Figure 1. Frost coming back to a suction gas-cooled compressor.

Figure 2. Frost coming back to an air-cooled compressor.
Many service technicians believe that frost on a suction line or on the compressor itself indicates that liquid refrigerant is coming back to the compressor. This simply is not true.

All that the presence of frost means is that the suction line or compressor is below freezing, and the moisture in the air has reached its dewpoint temperature and condensed. This condensed moisture has then frozen to ice because the temperature is below 32°F.

Figures 1 and 2 show frost coming back to a suction gas-cooled compressor and an air-cooled compressor, respectively. Figure 3 shows a frosted suction line filter and accumulator. In all three figures, the evaporators had over 9° of superheat and each compressor had over 25° of superheat.

Compressor superheat is the assurance that there is no liquid refrigerant present at the compressor, and that the saturated vapor in the evaporator has gained 25° of sensible heat before reaching the compressor. All three condensing units were low-temperature applications running -10° box temperatures. With -10° box temperatures, the evaporator temperature averaged about -24°.

With -24° evaporating temperatures and the system having 25° of compressor superheat, the compressor return gas temperatures were about 1° (Equation 1). Dew water) will freeze at this temperature (1°) and become frost on the lines and compressor.

Publication date: 11/06/2000

Frosted suction line filter and accumulator.

Gas-Cooled or Air? Know the Difference

It is important for service technicians to understand the difference between suction gas-cooled and air-cooled compressors.

In an air-cooled compressor (Figure 2), the suction return gas does not pass over the windings of the compressor. The return gas simply enters the compressor through the suction service valve on the side of the compressor.

This gas enters the suction valve and cylinders right away, without seeing any other heat source. If there is any liquid (refrigerant or oil) entrained in this suction gas, the valves and/or piston rods themselves can be seriously damaged.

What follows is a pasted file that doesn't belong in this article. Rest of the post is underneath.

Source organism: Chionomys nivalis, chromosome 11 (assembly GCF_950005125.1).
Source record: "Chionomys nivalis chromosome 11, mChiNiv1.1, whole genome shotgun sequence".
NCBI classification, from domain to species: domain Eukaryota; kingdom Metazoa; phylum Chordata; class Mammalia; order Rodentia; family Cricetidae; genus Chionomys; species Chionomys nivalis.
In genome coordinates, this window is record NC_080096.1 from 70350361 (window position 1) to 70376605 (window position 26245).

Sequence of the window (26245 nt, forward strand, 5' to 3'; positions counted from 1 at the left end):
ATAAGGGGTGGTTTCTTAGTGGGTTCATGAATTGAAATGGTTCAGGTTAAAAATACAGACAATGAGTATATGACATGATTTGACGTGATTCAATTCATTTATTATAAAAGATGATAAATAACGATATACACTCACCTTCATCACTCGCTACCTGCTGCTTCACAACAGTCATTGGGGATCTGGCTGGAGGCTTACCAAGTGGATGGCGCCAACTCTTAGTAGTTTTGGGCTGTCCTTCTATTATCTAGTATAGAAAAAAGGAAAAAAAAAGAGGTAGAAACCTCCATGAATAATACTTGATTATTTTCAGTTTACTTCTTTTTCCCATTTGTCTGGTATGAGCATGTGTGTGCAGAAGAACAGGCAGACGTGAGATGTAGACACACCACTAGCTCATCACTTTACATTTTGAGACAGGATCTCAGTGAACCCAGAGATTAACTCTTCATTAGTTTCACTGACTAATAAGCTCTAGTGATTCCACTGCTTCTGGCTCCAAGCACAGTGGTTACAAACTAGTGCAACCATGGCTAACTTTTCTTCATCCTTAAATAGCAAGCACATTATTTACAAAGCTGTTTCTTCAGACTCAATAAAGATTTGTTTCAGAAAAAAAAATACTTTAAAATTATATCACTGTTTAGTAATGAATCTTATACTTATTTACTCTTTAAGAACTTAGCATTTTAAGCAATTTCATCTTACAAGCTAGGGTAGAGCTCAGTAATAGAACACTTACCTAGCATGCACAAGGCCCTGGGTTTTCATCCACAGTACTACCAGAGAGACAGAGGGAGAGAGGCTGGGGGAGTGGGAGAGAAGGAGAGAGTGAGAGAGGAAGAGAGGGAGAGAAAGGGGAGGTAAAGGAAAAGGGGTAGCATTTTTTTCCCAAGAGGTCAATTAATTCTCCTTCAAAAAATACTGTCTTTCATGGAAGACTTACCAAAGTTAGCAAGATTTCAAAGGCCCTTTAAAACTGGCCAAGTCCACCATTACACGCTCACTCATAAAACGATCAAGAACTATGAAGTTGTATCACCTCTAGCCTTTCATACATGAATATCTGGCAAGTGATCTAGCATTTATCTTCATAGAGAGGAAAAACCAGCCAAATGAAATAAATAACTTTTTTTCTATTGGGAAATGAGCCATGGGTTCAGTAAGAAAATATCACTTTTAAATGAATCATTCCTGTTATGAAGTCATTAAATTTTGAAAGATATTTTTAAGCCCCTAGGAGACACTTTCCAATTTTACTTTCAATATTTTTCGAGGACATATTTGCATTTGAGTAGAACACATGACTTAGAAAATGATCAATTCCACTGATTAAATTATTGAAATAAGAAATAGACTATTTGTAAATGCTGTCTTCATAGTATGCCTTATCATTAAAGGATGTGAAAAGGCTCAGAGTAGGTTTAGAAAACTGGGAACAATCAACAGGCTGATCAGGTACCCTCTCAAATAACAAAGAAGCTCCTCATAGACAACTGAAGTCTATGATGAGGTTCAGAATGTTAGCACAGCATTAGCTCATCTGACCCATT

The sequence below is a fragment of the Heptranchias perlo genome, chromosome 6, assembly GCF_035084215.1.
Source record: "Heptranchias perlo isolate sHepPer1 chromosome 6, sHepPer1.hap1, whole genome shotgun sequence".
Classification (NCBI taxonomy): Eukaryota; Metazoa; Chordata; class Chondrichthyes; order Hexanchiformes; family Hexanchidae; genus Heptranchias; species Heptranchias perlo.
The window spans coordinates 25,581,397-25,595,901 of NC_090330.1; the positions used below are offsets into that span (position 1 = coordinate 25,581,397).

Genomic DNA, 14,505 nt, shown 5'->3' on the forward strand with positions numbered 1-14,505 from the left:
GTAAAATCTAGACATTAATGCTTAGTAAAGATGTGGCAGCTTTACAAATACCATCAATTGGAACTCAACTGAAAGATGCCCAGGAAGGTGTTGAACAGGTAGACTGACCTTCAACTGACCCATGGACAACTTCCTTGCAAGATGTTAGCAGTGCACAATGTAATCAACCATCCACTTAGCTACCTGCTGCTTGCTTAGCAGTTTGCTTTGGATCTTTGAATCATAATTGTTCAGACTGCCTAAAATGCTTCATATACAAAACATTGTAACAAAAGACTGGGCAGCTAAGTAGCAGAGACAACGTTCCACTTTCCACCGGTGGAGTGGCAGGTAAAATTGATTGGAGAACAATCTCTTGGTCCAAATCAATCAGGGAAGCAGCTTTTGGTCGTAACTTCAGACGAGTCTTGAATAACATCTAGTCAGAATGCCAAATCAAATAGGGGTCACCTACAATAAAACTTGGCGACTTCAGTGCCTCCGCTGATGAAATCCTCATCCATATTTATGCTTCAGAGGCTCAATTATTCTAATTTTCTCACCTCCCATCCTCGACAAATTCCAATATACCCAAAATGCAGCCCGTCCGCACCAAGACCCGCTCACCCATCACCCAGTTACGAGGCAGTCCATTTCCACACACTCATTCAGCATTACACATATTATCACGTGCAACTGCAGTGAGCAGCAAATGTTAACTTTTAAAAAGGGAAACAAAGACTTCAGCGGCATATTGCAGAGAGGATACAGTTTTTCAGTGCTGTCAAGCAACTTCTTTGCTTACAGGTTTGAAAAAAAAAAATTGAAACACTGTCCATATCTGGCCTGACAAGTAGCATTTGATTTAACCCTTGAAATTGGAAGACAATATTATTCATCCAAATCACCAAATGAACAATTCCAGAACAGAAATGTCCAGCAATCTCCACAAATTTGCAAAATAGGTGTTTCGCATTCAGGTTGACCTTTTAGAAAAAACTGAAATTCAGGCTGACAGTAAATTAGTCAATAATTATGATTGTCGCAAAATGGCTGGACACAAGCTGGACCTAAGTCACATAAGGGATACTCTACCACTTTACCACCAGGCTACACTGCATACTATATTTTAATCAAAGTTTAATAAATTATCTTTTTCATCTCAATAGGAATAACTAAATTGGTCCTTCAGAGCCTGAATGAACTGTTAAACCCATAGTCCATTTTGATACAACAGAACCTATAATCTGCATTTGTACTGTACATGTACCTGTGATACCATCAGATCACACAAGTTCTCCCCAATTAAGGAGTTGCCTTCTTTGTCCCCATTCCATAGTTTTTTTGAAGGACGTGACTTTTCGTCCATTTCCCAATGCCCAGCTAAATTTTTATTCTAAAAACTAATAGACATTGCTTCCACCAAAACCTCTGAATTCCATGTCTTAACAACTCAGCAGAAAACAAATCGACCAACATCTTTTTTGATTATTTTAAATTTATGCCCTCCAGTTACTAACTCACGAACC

This is not the case for refrigerant gas-cooled compressors (Fig-ure 1). Liquid refrigerant coming back to the compressor must first pass around or through the motor windings. There is a good chance that the windings will produce enough heat to vaporize any liquid refrigerant before it is sucked up through the suction cavities to the valve structures.

Figure 4 shows a cutaway view of a suction gas-cooled compressor. Notice that any refrigerant must travel in close proximity to the motor windings before it flows uphill and enters the valve structures and cylinders.

The only way a service technician can tell if liquid refrigerant is coming back to the compressor (floodback) is to measure the compressor superheat at the set and convert it to a temperature with a pressure-temperature chart.

Next, with a thermometer or thermistor, measure the compressor temperature on the suction line about 6 in. from the compressor (Figure 1). The compressor in temperature should always be warmer than the evaporating temperature.

If it is at the same temperature or colder, liquid refrigerant is probably present in the compressor. To figure compressor superheat, subtract the evaporator temperature from the compressor in temperature (Equation 2).

Tomczyk is a professor of hvac at Ferris State University, Big Rapids, MI, and author of the book Troubleshooting and Servicing Modern Air Conditioning and Refrigeration Systems, published by Business News Publishing Co. To order, call 800-837-1037.

Publication date: 11/06/2000